Spotted by Gizmodo, the video was taken in early October at NASA’s Wallops Flight Facility in Virginia. Narrated by the technical lead from the test flight, the Jet Propulsion Laboratory’s Ian Clark, the two-and-a-half-minute video shows the 30-mile-high launch of a rocket carrying the new, supersonic parachute.

The 100-pound, Kevlar-based parachute unfurls at almost 100 miles an hour, and when it is entirely deployed, it’s moving at almost 1300 miles an hour—1.8 times the speed of sound. To be able to slow the spacecraft down as it enters the Martian atmosphere, the parachute generates almost 35,000 pounds of drag force.

For those of us watching at home, the video is just eye candy. But NASA researchers use it to monitor how the fabric moves, how the parachute unfurls and inflates, and how uniform the motion is, checking to see that everything is in order. The test flight ends with the payload crashing into the ocean, but it won’t be the last time the parachute takes flight in the coming months. More test flights are scheduled to ensure that everything is ready for liftoff in 2020.

[h/t Gizmodo]

nextArticle.image_alt|e
NASA/JPL-Caltech
arrow
Space
Earth's First-Recorded Interstellar Visitor Gets Its Closeup—And a Name
 NASA/JPL-Caltech
NASA/JPL-Caltech

In October, scientists using the University of Hawaii's Pan-STARRS 1 telescope sighted something extraordinary: Earth's first confirmed interstellar visitor. Originally called A/2017 U1, the once-mysterious object has a new name—'Oumuamua, according to Scientific American—and researchers continue to learn more about its physical properties.

Fittingly, "'Oumuamua" is Hawaiian for "a messenger from afar arriving first." 'Oumuamua's astronomical designation is 1I/2017 U1. The "I" in 1I/2017 stands for "interstellar." Until now, objects similar to 'Oumuamua were always given "C" and "A" names, which stand for either comet or asteroid.

'Oumuamua moved too quickly through space to orbit the Sun, which led researchers to believe that it might be the remains of a former exoplanet. Long ago, it might have hurtled from an unknown star system into our solar system. Far-flung origins aside, new observations have led some researchers to conclude that 'Oumuamua is, well, pretty ordinary—at least in appearance.

'Oumuamua's size (591 feet by 98 feet) and oblong shape have drawn comparisons to a chunky cigar that's half a city block long. It's also reddish in color, and looks and acts like asteroids in our own solar system, the BBC reports. Its average looks aside, 'Oumuamua remains important because it may provide astronomers with new insights into how stars and planets form.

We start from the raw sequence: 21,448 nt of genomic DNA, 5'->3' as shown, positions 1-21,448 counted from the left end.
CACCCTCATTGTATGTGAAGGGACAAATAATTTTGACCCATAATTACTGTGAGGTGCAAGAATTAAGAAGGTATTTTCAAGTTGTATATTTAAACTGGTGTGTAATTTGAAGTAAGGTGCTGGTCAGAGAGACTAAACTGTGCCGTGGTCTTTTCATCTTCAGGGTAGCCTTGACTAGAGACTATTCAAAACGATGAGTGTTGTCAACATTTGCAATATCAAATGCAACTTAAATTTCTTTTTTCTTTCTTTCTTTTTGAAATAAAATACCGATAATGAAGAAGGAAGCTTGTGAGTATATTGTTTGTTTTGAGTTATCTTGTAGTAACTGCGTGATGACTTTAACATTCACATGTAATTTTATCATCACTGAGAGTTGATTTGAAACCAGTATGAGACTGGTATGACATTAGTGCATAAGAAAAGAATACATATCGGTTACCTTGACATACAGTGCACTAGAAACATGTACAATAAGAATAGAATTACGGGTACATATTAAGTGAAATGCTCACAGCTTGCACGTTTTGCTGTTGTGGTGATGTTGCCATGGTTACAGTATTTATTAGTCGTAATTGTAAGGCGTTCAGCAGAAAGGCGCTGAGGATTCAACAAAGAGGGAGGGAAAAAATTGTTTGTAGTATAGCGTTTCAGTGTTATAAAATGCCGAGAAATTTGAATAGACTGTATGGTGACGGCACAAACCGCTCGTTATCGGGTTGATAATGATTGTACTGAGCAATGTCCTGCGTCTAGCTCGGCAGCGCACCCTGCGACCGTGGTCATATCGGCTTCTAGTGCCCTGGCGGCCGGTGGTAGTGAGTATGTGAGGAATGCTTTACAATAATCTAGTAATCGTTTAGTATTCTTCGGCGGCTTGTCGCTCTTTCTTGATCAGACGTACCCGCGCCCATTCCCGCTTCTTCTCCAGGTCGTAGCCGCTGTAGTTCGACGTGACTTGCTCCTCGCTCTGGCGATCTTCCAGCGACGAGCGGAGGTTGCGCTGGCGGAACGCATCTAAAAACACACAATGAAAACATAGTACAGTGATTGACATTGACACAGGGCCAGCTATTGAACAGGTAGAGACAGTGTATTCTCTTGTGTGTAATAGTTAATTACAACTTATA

University of Wisconsin–Madison astronomer Ralf Kotulla and scientists from UCLA and the National Optical Astronomy Observatory (NOAO) used the WIYN Telescope on Kitt Peak, Arizona, to take some of the first pictures of 'Oumuamua. You can check them out below.

Images of an interloper from beyond the solar system — an asteroid or a comet — were captured on Oct. 27 by the 3.5-meter WIYN Telescope on Kitt Peak, Ariz.
Images of 'Oumuamua—an asteroid or a comet—were captured on October 27.
WIYN OBSERVATORY/RALF KOTULLA

U1 spotted whizzing through the Solar System in images taken with the WIYN telescope. The faint streaks are background stars. The green circles highlight the position of U1 in each image. In these images U1 is about 10 million times fainter than the faint
The green circles highlight the position of U1 in each image against faint streaks of background stars. In these images, U1 is about 10 million times fainter than the faintest visible stars.
R. Kotulla (University of Wisconsin) & WIYN/NOAO/AURA/NSF

Color image of U1, compiled from observations taken through filters centered at 4750A, 6250A, and 7500A.
Color image of U1.
R. Kotulla (University of Wisconsin) & WIYN/NOAO/AURA/NSF

SECTIONS

arrow
LIVE SMARTER
More from mental floss studios